Everything You Need to Know About Using iCloud Drive and iCloud Photo Library

iphone 6's with ios 8 and icloud drive

Apple introduced iCloud Drive in iOS 8 and Mac OS X Yosemite. It’s designed to be a more easily understandable cloud storage location, working more like Dropbox, OneDrive, and Google Drive.

Previous versions of iCloud could sync your “documents and data,” but iCloud Drive now exposes a sort of file system to you. You can sync any file you like and browse your saved files.

How to Enable iCloud Drive

When you set up iOS 8 on an iPhone or iPad, or when you set up a Mac with OS X Yosemite, you’ll be asked whether you want to migrate your account to iCloud Drive. This is a one-way upgrade from the old “Documents & Data” system. After you convert your account to iCloud Drive storage, iOS 7 and pre-Yosemite Mac OS X systems won’t be able to access your files.

If you didn’t enable iCloud Drive during installation, you can do it later. On an iOS device, open the Settings app, select iCloud, and turn on iCloud Drive. To enable iCloud Photo Library, you’ll also need to enable the Photos option here.

On a Mac, open the iCloud Preferences window and enable it. On a Windows PC, open the iCloud for Windows application and enable it.

How iCloud Drive is Different

Previously, Apple’s iCloud “Documents & Data” system was designed to hide the file system from  you as much as possible. You’d use TextEdit on a Mac to save a text file to iCloud Drive, and that text file could only be seen from within the TextEdit app itself. On iOS, there was no TextEdit app, so you couldn’t see it. There was no location where you could go to see all your stuff.

This changes with iCloud Drive, as Apple has apparently realized that there’s no substitute for an exposed file system that lets you see all your stuff. iCloud Drive is still a bit weird, though. By default, every iCloud Drive-enabled app you use will save its own files to its own folder. Apple is trying to organize your drive for you. However, you’re free to place files anywhere you like and make your own folder structure.

As with other cloud storage services, files you store in your iCloud Drive are automatically stored on Apple’s servers and synchronized via your devices. They’re tied to your Apple ID, and Apple offers 5 GB of storage space for free.

How to Access Your iCloud Drive Files

Your iCloud drive files can be accessed from an iOS device, Mac, Windows PC, or any device with a web browser. Here’s how:

iOS 8+: On an iOS device, there’s no single app that exposes the entire iCloud Drive file system like there is for Dropbox and other similar apps. Instead, you need to use an app that uses iCloud Drive, open its file chooser, and access your file system in that way. For example, you can open Pages or another iWork app and use the app’s document browser to browse for files stored in iCloud Drive. iCloud Drives plugs straight into the “storage provider” extension point in iOS 8.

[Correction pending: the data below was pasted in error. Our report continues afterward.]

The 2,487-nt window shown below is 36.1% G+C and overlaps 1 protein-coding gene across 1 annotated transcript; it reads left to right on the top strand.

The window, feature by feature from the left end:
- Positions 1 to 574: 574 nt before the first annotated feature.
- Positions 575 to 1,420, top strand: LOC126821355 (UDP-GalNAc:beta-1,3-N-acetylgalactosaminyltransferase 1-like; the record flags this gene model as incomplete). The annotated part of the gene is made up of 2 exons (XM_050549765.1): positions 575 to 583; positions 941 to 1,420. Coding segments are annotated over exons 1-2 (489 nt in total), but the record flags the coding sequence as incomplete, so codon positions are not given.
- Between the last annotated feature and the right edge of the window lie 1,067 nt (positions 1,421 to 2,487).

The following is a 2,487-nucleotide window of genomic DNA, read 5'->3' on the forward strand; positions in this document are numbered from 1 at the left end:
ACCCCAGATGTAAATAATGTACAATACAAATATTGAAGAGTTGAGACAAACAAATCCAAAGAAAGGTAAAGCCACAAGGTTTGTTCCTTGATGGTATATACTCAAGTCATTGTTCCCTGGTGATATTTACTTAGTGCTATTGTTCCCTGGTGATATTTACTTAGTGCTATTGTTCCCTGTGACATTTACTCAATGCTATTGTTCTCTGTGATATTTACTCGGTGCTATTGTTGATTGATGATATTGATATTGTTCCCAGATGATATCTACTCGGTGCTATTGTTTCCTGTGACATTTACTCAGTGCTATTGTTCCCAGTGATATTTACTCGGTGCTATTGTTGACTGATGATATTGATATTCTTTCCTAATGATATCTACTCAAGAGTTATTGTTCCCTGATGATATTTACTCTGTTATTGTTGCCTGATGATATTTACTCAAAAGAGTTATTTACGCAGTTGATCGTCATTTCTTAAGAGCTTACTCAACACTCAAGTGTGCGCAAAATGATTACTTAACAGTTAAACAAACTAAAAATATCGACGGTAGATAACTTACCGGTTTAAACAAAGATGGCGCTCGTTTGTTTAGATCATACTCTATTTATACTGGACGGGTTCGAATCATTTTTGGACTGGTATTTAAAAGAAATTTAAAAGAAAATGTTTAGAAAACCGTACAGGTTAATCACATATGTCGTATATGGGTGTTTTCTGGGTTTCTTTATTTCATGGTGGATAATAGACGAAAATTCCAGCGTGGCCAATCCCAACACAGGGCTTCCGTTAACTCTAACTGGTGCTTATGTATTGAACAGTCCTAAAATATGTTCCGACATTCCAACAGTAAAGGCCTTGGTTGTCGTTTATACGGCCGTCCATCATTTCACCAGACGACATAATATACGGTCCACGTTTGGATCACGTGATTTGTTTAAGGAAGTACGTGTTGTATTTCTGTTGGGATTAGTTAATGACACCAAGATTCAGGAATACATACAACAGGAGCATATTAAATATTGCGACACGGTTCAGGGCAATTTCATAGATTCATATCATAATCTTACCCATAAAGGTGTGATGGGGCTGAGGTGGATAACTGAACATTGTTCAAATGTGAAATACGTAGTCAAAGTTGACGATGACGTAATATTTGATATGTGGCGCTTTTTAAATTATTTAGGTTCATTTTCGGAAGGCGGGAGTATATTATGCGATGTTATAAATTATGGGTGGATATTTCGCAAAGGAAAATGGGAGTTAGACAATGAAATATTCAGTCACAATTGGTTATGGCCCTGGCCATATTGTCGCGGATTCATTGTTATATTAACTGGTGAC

Mac OS X 10.10 Yosemite+: On a Mac, iCloud Drive is available directly in the Finder’s sidebar. Click iCloud Drive and, by default, you’ll see your documents organized into folders depending on which app they’re from. However, you’re free to dump any file you like in here and make all the folders you like. They’ll be synced via iCloud.

Windows: Windows computers need iCloud for Windows 4.0 or newer installed. After this software is installed, iCloud Drive will appear as an option in the File Explorer or Windows Explorer file-browser windows. Click it under Favorites to access your iCloud files in the same way.

Web Browser: Your iCloud files can also be accessed from the iCloud website anywhere you have a web browser. To do this, visit the iCloud Drive page on iCloud and sign in with your Apple ID.

How to Access Your iCloud Photo Library Photos

With iOS 8 comes a new feature called iCloud Photo Library. It stores an unlimited amount of photos, if you have the space, and makes them available everywhere. This is a big improvement over the weird, partial photo sync system found in previous versions of iOS.

However, in spite of the related name, iCloud Photo Library is not part of iCloud Drive. This is why you can’t see your photos in iCloud Drive on a Mac or PC, even though they’re synced. You’ll have to access your photos in a different way.

iOS 8+: You can see your synced photos by opening the Photos app on any iOS device. They’ll appear there.

Mac OS X 10.10 Yosemite+: To see your photos on a Mac, you’ll need to install Apple’s iPhoto app from the Mac App Store. Launch iPhoto, enable the iCloud integration, and select the iCloud option under Shared.

Windows: On Windows, you can enable the Photos feature in the iCloud settings panel and get copies of photos you take downloaded directly to your Windows PC. iCloud Photos will appear under Favorites in File Explorer or Windows Explorer, just as iCloud Drive does.

Web: You can also view your photo library on the web. Visit the Photos page on the iCloud website and log in with your Apple ID.


As long as you have devices running the latest versions of Apple’s operating systems, there’s no reason not to enable iCloud Drive. However, you may still prefer another cloud storage solution. iCloud storage space is still fairly pricy, with Apple only offering a paltry 5 GB by default — and, remember, that 5 GB includes all your iCloud backups.

Other storage providers offer a more generous amount of storage for less money, with the most enticing being Microsoft’s offer of infinite OneDrive space plus free access to Microsoft Office applications for $8 a month with Office 365.

Image Credit: Karlis Dambrans on Flickr

Chris Hoffman is a technology writer and all-around computer geek. He's as at home using the Linux terminal as he is digging into the Windows registry. Connect with him on Google+.